3
$\begingroup$

I am currently working on Benth and Benth "THE VOLATILITY OF TEMPERATURE AND PRICING OF WEATHER DERIVATIVES" and i am stuck at following paragraph at page 10, which is about risk-neutral measures in incomplete markets of weather derivatives:

"In order to derive a more explicit expression for the futures price, we need to specify the risk-neutral probability $Q$. Since temperature is not a storable commodity, the futures contracts can not be hedged and the market is therefore incomplete. A risk-neutral probability is by definition a probability measure $Q\sim P$ such that all tradeable assets in the market are martingales after discounting. Thus, all equivalent probabilities $Q$ will become risk-neutral probabilities. We specify a sub-family of probability measures $Q$ using the Girsanov transform: [...]"

Problem:
I do not understand why all equivalent probabilities are risk-neutral probabilities in incomplete markets?!

Thank you very much for your help!

$\endgroup$

1 Answer 1

0
$\begingroup$

That is my solution:

The price of weather derivatives cannot simply be calculated using a hedging strategy, since the underlying is not tradable. We are therefore in an incomplete market. If we restrict the market to weather derivatives, the treasury bill with a risk-free interest rate $r\in\mathbb{R}$ is the only tradeable asset in the market. The discounted treasury bill price is $1$ and it is therefore a trivial martingale with respect to all equivalent measures. Thus, all equivalent probability measures $\mathcal{Q}\sim \mathcal{P}$ will become risk neutral probabilities.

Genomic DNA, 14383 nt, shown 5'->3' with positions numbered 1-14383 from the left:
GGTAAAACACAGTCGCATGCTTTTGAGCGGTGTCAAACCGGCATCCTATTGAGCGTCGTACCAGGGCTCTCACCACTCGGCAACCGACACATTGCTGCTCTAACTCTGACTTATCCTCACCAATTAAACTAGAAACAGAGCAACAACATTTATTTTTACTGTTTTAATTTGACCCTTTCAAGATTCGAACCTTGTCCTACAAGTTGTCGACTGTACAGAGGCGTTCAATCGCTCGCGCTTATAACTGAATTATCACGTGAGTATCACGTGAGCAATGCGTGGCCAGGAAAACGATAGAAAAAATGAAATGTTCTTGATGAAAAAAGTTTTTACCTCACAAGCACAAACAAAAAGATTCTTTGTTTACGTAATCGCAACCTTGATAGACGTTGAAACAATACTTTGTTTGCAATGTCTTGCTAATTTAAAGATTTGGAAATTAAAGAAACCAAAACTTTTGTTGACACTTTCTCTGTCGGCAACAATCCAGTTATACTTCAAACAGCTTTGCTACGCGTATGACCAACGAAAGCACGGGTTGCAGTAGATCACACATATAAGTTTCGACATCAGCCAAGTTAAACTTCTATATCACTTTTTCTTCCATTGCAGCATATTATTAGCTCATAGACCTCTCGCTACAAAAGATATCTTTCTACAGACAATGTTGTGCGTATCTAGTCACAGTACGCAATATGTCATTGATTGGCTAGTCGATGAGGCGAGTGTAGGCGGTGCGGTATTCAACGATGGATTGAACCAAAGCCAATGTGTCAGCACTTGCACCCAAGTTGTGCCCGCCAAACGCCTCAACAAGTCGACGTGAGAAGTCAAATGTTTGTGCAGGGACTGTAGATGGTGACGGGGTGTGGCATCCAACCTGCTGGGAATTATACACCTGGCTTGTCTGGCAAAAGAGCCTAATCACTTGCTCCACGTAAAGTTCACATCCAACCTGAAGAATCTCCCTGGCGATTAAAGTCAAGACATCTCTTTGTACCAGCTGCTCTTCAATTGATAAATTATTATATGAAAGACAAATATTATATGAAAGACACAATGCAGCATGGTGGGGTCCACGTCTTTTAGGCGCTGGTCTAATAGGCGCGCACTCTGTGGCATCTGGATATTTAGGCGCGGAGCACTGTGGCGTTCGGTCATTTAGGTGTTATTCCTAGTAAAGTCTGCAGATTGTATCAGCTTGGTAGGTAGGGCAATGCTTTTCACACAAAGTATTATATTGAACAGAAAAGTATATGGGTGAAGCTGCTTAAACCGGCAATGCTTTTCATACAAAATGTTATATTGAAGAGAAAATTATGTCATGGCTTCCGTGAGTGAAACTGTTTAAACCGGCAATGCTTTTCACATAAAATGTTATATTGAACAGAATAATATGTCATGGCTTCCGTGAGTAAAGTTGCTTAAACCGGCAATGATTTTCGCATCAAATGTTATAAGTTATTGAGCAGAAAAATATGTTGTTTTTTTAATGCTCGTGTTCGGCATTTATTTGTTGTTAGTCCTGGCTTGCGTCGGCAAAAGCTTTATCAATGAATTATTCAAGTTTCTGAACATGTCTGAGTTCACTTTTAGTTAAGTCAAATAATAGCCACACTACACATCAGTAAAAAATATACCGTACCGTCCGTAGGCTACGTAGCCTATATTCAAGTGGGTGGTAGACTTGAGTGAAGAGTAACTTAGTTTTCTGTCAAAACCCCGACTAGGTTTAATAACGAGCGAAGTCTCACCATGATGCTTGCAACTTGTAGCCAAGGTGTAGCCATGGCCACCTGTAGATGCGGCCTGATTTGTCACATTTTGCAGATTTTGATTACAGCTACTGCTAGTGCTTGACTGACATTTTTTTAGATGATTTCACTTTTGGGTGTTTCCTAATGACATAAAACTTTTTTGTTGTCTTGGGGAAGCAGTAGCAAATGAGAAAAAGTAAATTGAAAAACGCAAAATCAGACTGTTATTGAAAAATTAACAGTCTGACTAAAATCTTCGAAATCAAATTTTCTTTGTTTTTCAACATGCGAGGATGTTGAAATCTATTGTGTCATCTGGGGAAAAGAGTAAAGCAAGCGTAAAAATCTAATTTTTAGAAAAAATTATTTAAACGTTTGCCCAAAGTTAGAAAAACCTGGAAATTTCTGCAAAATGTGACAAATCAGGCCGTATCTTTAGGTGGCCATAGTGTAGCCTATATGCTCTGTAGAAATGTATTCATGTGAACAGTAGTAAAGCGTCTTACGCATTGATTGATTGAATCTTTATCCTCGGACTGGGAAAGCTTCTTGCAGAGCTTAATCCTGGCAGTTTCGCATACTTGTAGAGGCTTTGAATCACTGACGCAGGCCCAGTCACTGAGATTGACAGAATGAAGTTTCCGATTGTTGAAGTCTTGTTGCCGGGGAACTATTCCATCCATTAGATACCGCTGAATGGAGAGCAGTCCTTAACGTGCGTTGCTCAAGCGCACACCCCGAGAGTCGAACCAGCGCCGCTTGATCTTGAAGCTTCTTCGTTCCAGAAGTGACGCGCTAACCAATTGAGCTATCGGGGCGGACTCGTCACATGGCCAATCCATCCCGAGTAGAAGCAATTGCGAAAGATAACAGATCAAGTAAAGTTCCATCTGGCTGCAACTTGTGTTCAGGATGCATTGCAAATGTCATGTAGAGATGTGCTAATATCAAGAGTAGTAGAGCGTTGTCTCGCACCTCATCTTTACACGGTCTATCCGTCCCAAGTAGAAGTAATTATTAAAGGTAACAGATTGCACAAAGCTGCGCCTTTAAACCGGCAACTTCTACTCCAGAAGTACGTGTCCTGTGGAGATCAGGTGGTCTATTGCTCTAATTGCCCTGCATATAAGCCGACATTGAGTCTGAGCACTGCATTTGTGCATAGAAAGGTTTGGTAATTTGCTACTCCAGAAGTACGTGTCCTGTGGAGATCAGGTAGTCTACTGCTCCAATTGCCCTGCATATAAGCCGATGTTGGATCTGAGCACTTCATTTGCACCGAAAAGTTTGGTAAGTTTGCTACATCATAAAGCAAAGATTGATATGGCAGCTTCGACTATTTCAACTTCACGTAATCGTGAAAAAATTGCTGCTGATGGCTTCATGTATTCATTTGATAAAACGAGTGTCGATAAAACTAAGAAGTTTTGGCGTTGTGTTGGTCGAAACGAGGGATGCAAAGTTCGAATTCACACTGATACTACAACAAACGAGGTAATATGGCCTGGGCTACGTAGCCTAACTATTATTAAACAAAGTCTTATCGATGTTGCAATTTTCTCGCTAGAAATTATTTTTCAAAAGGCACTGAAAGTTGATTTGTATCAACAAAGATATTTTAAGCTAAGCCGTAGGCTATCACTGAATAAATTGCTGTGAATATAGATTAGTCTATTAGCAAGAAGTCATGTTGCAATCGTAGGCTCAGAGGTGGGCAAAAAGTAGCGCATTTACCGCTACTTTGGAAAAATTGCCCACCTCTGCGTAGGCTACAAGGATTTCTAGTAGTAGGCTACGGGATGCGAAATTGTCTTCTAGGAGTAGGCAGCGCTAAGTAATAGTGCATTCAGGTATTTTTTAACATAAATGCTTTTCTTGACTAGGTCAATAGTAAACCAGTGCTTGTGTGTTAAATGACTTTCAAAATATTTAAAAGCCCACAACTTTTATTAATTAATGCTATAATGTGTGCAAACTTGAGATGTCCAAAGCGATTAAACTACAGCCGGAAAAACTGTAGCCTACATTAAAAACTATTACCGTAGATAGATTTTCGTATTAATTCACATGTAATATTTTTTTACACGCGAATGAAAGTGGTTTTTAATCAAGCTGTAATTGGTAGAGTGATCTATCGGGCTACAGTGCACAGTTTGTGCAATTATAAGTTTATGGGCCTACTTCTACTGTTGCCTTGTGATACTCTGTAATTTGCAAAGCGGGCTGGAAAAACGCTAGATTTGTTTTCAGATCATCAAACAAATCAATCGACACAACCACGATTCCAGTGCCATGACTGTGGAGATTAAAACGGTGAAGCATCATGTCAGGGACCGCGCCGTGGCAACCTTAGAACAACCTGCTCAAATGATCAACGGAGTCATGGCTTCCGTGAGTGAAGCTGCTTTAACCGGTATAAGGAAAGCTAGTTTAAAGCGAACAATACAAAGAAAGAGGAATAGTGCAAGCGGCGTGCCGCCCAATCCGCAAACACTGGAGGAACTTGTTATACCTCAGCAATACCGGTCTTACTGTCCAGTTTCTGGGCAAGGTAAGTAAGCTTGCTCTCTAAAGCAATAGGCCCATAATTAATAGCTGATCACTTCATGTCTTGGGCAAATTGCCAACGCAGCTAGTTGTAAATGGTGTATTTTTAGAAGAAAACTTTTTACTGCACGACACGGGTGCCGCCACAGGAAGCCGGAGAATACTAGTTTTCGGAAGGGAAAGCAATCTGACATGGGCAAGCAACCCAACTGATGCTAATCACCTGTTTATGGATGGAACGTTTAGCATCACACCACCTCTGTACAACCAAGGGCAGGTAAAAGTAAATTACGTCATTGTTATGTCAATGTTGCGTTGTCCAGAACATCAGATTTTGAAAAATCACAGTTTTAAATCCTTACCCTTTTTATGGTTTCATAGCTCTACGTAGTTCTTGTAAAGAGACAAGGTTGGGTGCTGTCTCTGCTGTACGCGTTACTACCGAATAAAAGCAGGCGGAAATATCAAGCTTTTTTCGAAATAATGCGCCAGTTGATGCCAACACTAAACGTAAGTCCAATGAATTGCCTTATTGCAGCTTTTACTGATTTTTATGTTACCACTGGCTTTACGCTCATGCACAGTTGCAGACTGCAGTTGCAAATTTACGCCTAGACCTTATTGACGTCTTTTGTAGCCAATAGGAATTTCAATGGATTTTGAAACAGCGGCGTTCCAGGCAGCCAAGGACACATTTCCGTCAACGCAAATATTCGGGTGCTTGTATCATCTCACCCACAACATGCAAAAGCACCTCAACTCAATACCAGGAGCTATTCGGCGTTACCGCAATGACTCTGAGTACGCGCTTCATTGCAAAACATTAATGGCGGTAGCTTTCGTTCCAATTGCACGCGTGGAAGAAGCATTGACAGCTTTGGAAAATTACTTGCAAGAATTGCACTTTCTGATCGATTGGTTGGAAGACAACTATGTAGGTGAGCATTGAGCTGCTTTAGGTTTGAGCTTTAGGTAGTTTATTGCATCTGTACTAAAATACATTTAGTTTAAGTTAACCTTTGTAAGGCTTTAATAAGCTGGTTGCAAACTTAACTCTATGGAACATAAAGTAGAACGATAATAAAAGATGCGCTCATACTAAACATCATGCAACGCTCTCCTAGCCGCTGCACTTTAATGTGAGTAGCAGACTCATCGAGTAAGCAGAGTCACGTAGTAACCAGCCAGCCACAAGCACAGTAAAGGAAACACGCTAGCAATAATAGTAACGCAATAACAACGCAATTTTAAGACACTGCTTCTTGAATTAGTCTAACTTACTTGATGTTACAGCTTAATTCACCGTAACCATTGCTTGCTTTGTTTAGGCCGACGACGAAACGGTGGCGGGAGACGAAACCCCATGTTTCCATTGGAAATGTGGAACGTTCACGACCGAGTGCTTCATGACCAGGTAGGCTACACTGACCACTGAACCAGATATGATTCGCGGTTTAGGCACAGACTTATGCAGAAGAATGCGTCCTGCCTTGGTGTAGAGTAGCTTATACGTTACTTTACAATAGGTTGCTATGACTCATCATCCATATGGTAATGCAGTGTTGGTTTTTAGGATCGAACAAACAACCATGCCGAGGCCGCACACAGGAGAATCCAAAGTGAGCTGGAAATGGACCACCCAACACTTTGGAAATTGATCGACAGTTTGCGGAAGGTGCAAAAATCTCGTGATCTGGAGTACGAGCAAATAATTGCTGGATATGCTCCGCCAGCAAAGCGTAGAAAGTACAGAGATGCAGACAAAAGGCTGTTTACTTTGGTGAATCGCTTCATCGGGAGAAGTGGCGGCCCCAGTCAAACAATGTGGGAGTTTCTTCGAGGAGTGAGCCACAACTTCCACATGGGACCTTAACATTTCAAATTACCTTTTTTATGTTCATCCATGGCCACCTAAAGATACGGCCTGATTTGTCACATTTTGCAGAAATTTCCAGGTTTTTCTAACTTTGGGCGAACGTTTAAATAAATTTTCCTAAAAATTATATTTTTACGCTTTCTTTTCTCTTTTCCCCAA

$\endgroup$

Your Answer

By clicking “Post Your Answer”, you agree to our terms of service and acknowledge you have read our privacy policy.

Not the answer you're looking for? Browse other questions tagged or ask your own question.